JENNIE WAYNE, EZZA ROSE
(Secret Society, 116 NE Russell) Jennie Wayne is one half of local folk duo John Heart Jackie, and she now has a solo joint of her very own. The Great Remembering is a delicate but sturdily constructed birdcage of lovely, sun-dappled folk songs, with backing from members of Blind Pilot and recorded by Musée Mécanique's Sean Ogilvie. As strings and horns provide a backdrop, Wayne's clear, captivating voice pilots these songs square toward one's heart—and they invariably make their destination, as Wayne's songwriting is clear, simple, and truthful, from the wistful recollection on the title track to the firm declaration of love on "Come on Home." Wayne celebrates the release of the 10-song The Great Remembering tonight. NL

MONDAY 12/9

OREGON SYMPHONY, ELINA VÄHÄLÄ
(Arlene Schnitzer Concert Hall, 1037 SW Broadway) See Saturday's listing.

HIGH ON FIRE, KVELERTAK, WINDHAND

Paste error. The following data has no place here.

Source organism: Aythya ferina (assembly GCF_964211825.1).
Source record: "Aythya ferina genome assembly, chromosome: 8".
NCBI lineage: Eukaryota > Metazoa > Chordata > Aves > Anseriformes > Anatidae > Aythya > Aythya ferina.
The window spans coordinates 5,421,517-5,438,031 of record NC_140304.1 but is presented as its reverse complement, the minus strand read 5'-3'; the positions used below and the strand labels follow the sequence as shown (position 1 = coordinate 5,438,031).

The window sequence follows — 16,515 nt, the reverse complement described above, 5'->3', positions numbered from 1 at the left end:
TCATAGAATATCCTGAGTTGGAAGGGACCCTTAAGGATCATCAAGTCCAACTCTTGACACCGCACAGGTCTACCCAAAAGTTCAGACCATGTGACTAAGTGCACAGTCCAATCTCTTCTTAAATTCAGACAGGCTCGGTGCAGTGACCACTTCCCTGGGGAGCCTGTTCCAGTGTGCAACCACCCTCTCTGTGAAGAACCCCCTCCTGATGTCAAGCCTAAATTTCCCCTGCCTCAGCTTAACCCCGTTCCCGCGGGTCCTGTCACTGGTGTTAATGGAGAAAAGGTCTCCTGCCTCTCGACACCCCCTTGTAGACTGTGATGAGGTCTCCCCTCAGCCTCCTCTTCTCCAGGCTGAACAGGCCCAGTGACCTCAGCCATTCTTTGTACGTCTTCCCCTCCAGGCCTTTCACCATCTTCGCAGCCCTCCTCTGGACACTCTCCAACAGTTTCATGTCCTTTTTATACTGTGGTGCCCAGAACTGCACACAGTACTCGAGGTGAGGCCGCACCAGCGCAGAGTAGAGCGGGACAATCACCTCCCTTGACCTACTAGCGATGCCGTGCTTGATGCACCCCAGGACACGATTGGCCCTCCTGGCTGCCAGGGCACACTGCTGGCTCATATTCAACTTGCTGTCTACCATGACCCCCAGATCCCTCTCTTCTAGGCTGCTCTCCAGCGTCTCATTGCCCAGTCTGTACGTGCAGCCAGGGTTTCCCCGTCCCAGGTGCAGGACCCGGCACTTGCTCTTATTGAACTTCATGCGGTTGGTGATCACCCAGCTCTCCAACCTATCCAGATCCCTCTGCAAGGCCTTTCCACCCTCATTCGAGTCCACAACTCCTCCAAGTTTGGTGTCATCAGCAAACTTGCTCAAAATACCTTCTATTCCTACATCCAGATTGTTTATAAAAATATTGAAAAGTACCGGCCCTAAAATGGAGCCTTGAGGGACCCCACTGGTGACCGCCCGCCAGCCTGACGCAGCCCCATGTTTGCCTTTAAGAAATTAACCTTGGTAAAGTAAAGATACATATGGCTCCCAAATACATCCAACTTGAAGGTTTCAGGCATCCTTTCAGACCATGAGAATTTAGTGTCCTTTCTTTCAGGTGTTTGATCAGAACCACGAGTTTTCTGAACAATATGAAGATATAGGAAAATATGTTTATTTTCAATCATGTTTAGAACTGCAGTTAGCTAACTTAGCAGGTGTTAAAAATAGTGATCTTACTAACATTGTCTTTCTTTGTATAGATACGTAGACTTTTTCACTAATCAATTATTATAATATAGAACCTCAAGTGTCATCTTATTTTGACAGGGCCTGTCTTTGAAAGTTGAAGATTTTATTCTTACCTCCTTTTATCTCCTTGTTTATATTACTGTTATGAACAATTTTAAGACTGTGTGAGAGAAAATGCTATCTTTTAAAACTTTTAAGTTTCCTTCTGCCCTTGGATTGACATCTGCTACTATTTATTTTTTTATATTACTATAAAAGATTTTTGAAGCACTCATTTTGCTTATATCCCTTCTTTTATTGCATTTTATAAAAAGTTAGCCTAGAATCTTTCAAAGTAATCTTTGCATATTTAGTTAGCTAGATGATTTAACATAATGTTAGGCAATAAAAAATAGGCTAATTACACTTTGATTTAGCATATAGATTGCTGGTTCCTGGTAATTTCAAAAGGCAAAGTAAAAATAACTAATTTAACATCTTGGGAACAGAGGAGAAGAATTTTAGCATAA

(Hawthorne Theatre, 1507 SE César E. Chávez) Last year, High on Fire released De Vermis Mysteriis, a concept album about Jesus' twin brother who died at birth and then time traveled—or something along those lines. Later that year, frontman Matt Pike checked into rehab. But instead of letting that rob the band's momentum, Pike & Co. came out the other side and unleashed a pummeling double live album of their trademark, Motörhead-ish sludge metal. Now they're punctuating 2013 with a mega-bill tour featuring Norway's Kvelertak—think Scandinavian black metal meets tough-guy hardcore meets classic rock meets Jock Jams—and Virginia's up-and-coming doom-metal titans Windhand. MWS

RHETT MILLER, BIG HAUNT